September is Prostate Cancer Awareness Month

September ushers in cooler temperatures and rich fall colors but it’s also a good time to schedule regular health and wellness check-ups when routines return to normal after the busy summer months.   Men are often the most reluctant to make time for regular doctor appointments but prevention and early diagnosis can help save and extend the lives of older adults. 

September is Prostate Cancer Awareness month and in Canada, nearly 1 in 7 men will be diagnosed with prostate cancer in their lifetime.  But with better testing and treatment options, the death rate from this cancer is in significant decline.

There is much debate however about prostate cancer testing and Canada’s Task Force on Preventative Health Care has taken the position that it does not recommend using PSA (prostate-specific antigen) testing to screen for prostate cancer.  The task force has concluded that the harms, such as bleeding and infection, greatly outweigh the benefits of testing.   The PSA test can also be unreliable; false positive results are common and may cause unnecessary stress, fear and worry.  Because most cases of prostate cancer progress slowly, some experts believe that with a 95 per cent 10-year estimated survival rate, many men can live with prostate cancer free of symptoms for numerous years.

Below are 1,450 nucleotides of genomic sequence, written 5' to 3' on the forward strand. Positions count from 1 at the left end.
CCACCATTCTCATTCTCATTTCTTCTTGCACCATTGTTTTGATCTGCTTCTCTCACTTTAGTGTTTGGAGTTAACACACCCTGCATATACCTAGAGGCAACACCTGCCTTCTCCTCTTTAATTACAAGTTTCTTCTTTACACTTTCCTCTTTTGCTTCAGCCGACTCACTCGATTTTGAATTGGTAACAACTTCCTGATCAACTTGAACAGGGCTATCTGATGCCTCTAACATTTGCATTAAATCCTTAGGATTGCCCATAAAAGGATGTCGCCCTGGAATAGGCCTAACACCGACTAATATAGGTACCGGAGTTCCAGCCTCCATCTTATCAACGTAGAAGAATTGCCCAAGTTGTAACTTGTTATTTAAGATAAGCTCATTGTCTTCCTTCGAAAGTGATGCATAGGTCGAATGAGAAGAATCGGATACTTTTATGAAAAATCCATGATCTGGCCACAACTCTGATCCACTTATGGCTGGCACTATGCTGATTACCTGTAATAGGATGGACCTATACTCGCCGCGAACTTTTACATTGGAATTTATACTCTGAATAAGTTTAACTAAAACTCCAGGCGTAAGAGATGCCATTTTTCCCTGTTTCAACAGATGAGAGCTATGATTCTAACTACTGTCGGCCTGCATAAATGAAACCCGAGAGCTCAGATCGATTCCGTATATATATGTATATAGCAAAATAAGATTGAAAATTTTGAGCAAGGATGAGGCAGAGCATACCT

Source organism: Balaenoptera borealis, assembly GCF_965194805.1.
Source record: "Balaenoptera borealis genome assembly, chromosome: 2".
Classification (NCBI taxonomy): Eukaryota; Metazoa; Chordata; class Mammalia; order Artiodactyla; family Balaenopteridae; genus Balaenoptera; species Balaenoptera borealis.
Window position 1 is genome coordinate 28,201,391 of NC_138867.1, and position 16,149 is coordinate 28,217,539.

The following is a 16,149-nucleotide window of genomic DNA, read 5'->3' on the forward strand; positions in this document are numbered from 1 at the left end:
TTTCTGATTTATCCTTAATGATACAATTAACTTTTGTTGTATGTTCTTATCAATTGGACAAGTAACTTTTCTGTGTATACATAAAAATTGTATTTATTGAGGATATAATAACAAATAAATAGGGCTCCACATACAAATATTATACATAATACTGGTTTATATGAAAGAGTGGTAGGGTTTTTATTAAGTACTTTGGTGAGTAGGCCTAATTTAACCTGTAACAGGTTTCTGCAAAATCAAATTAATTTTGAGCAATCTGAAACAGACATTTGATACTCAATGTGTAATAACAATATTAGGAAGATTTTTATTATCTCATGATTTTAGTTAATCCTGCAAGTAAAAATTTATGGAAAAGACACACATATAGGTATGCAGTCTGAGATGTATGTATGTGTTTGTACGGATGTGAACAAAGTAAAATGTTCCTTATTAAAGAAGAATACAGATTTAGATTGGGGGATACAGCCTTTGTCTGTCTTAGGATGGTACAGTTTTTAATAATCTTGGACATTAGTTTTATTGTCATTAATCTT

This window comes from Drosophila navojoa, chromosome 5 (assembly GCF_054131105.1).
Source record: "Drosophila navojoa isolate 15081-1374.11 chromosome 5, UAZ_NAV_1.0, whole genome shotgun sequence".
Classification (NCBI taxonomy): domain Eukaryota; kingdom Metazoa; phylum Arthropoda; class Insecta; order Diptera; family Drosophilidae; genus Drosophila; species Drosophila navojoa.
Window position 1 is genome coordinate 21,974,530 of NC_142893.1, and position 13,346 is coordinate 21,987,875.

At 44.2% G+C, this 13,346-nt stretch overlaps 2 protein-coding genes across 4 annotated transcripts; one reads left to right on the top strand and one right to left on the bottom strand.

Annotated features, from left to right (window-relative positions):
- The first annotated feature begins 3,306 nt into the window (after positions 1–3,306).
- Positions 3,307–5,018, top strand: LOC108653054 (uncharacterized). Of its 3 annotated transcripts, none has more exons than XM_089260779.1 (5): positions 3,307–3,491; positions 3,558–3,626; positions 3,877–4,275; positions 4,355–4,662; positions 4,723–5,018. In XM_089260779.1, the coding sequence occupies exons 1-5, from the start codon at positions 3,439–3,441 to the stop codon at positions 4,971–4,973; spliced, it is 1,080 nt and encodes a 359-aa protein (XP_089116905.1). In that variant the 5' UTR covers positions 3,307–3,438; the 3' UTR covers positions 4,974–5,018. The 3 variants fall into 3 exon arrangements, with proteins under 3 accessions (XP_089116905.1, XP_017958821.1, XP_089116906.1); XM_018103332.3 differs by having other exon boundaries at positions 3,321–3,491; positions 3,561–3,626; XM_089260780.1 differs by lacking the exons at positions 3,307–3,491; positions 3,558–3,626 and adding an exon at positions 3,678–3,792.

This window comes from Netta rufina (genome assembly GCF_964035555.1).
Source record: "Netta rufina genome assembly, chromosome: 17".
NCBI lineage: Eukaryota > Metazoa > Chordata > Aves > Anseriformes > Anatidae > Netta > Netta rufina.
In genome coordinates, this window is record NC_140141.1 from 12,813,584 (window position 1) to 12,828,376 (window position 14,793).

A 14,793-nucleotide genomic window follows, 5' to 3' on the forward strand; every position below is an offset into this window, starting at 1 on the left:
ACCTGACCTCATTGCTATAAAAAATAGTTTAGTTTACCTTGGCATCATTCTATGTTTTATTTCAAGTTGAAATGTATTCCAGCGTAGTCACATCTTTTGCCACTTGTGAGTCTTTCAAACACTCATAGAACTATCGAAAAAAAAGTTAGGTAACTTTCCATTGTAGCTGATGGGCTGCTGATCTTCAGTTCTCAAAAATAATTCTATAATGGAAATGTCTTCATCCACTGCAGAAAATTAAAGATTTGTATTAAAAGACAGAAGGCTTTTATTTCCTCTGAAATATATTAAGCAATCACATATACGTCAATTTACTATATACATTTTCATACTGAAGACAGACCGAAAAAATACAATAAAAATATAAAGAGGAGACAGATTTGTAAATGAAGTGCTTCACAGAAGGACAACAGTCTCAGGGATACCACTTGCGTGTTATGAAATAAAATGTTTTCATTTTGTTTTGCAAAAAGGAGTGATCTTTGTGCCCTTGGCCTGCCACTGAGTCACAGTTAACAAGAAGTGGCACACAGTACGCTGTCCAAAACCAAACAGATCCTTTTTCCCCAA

Not all experts agree about PSA screening.  Prostate Cancer Canada holds that PSA screening benefits are greater than it’s risks and without it, prostate cancer deaths would increase.  Until better screening tests are available, deciding whether or not to have screening is left up to the individual and should be discussed thoroughly with one’s doctor. 

To help weigh the pros and cons of screening, the College des medecins du Quebec has developed an informational guide to give men a better understanding of the controversial issue of PSA screening.  To read the leaflet online follow this link

Although there is no sure way to prevent prostate cancer, a healthy diet, regular exercise and maintaining a healthy weight may help men reduce their risk.